*. It’s hard to make a bad time-travel movie.
*. It’s impossible (I think) to make a time-travel movie that makes sense.
*. From these two premises it’s possible to conclude that (1) Timecop is a good movie (not a classic, but modestly entertaining), and (2) it doesn’t make any sense.
*. Why is it so hard to make a bad time-travel movie? I think because the idea is so inherently interesting. It’s such a fundamental human desire to turn back the clock, have a do-over, a chance to get it right. Plus it’s a bit of trickery that keeps our minds occupied with the various ramifications just enough so that we don’t notice other weaknesses in the story quite as much.
*. Those “various ramifications” are, of course, why time-travel movies don’t make sense. I will not get sucked into a discussion of the many paradoxes and unanswered questions this film leaves us with, like why there aren’t two Max Walkers at the end of the film, why they have to go into the future in a rocket-car that doesn’t go with them, why returning to the present is so much easier than going back into the past, why the same matter occupying the same space has the effect of turning people into strawberry jam, or why it’s so hard to police time travel when there are only two time-travel machines in existence (and only one that anyone is aware of, so that there shouldn’t be any problem in the first place). This is all just nonsense, and everyone (the screenwriter, the producer, the audience) knows it.
*. Suffice it to say that time-travel technology can be put to nefarious purposes if it gets into the wrong hands. Here the wrong hands are those of Senator McComb, played by Ron Silver.
*. McComb seems a little too sleazy to make it all the way to the top, but his platform does have a familiar ring to it. “The country’s gone down the drain because of the special interests. We need someone in the White House who’s so rich that he doesn’t have to listen anybody. . . . When I’m in office it’s going to be just like the 80’s. Top 10% will get richer and the other 90% can emigrate to Mexico where they can live a better life.” Are we living in the alternative reality where this guy won? Things are a lot worse than they were in the ’80s, at least in terms of what McComb is talking about.
*. I noted in my notes on Bloodsport how rare it was at the time (1988) to run a couple of words together without a hyphen before the Internet era. And here we are again in 1994, when it was starting to be more in vogue. Shouldn’t Max be a “time cop”?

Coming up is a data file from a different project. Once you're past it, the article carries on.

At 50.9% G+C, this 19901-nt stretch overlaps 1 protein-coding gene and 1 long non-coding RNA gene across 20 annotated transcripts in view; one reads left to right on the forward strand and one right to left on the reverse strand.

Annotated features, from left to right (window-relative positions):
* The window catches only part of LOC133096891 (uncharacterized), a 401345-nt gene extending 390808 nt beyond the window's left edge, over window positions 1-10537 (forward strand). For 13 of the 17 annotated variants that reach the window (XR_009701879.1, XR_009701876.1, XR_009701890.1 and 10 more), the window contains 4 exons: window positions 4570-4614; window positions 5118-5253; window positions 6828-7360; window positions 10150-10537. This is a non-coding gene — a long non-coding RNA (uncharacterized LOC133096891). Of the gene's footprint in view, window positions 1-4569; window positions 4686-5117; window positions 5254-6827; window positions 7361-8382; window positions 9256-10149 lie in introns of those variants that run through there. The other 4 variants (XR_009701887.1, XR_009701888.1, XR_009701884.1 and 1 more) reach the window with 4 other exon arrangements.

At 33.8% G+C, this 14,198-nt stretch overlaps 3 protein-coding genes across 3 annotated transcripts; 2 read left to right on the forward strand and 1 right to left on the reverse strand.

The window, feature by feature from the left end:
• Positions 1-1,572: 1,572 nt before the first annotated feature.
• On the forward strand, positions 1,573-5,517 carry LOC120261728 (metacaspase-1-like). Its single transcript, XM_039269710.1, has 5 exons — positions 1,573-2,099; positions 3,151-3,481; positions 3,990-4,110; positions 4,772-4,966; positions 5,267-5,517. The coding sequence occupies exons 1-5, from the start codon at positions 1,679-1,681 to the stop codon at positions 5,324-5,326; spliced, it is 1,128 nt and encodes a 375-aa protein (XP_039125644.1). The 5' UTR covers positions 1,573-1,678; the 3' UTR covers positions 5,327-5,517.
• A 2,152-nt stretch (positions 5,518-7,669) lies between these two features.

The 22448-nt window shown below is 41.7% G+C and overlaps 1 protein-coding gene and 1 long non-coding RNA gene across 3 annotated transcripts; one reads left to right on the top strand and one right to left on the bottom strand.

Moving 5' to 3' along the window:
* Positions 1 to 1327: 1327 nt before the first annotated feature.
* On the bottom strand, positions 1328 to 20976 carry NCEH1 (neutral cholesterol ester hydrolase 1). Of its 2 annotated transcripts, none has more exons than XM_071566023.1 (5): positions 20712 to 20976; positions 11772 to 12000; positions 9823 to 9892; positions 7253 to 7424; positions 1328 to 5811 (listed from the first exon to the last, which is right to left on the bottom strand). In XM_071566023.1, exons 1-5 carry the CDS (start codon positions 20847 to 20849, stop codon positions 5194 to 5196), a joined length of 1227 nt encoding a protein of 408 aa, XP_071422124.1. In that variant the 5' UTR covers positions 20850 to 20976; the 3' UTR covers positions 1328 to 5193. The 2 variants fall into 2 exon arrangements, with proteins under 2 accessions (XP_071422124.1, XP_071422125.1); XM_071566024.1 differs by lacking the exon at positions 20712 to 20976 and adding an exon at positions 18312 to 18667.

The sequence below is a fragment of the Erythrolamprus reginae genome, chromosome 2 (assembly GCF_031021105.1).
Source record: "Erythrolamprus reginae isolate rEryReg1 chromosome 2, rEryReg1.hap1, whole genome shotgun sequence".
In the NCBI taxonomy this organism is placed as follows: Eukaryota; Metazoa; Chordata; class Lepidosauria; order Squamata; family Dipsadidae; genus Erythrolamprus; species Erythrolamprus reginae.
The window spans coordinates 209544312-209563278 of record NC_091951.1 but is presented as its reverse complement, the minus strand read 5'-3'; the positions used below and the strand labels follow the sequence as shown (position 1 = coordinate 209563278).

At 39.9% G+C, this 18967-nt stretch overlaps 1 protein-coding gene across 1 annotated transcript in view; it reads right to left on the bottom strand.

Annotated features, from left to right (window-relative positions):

*. I also noted in my notes on Bloodsport how poor the fight choreography was. That’s a problem here as well. They try and get around it with lots of quick editing and shooting the fight scenes mostly in the dark, but I was still disappointed in how stilted and awkward most of the fights played out. Despite being a genuine martial artist, I’m not sure Jean-Claude Van Damme was that great at selling a fight on film. He was mostly built for posing and doing the splits.
*. Not that this matters much. This isn’t a martial arts movie. It’s a very simple sci-fi action flick.
*. Nice digs that Max and his young wife have moved into. As Roger Ebert noted, it’s just “the kind of turreted, gabled, four-story Gothic manor that, as we all know, is the typical residence of Washington, D.C. policemen.”
*. How cheesy is it that everything in the future (that is, the year of our lord 2004) has stayed the same except now we drive around in computerized space buggies?
*. I wonder whatever happened to Mia Sara. I guess she never made it as a big star, but she’s very good here.
*. I thought more might have been done with having two Van Dammes at the end fighting the bad guys, but for some reason they didn’t play that angle up as much. I’m not sure why. Perhaps they felt it was ground they’d already gone over in Double Impact (where Van Damme played long-separated twin brothers).
*. This was Van Damme’s biggest hit (of movies where he played the starring role). Afterwards he would go quickly downhill, only to reappear in curious, ironic form in JCVD (2008) and The Expendables 2 (2012).
*. He might have learned something from the success of Timecop, and realized that all he needed to do was work on projects just a little different from the run-of-the-mill chop-sockies that he kept churning out, to swiftly diminishing returns. Timecop is by no stretch of the imagination a great movie, but it is a decent entertainment that still plays reasonably well more than twenty years later. Of all Van Damme’s films, aside from the outlier JCVD, I think it’s the only one worth revisiting.